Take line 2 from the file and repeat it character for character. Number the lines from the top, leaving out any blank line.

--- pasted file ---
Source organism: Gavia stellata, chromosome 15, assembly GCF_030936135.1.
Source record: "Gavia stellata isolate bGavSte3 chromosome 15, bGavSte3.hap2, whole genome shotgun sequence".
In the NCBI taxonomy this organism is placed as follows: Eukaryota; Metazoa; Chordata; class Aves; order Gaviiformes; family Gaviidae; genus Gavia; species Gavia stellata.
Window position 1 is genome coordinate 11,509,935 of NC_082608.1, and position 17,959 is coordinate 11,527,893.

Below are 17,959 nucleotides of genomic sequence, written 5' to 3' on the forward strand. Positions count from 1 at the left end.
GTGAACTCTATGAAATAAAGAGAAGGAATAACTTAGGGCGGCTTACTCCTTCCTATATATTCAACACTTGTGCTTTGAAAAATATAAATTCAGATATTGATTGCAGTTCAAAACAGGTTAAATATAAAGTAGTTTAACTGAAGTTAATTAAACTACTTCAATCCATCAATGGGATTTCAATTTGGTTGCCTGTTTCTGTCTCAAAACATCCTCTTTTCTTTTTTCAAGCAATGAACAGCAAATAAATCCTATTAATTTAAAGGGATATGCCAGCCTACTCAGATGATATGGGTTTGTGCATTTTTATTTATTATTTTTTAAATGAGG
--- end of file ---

Source record: "Gavia stellata isolate bGavSte3 chromosome 15, bGavSte3.hap2, whole genome shotgun sequence".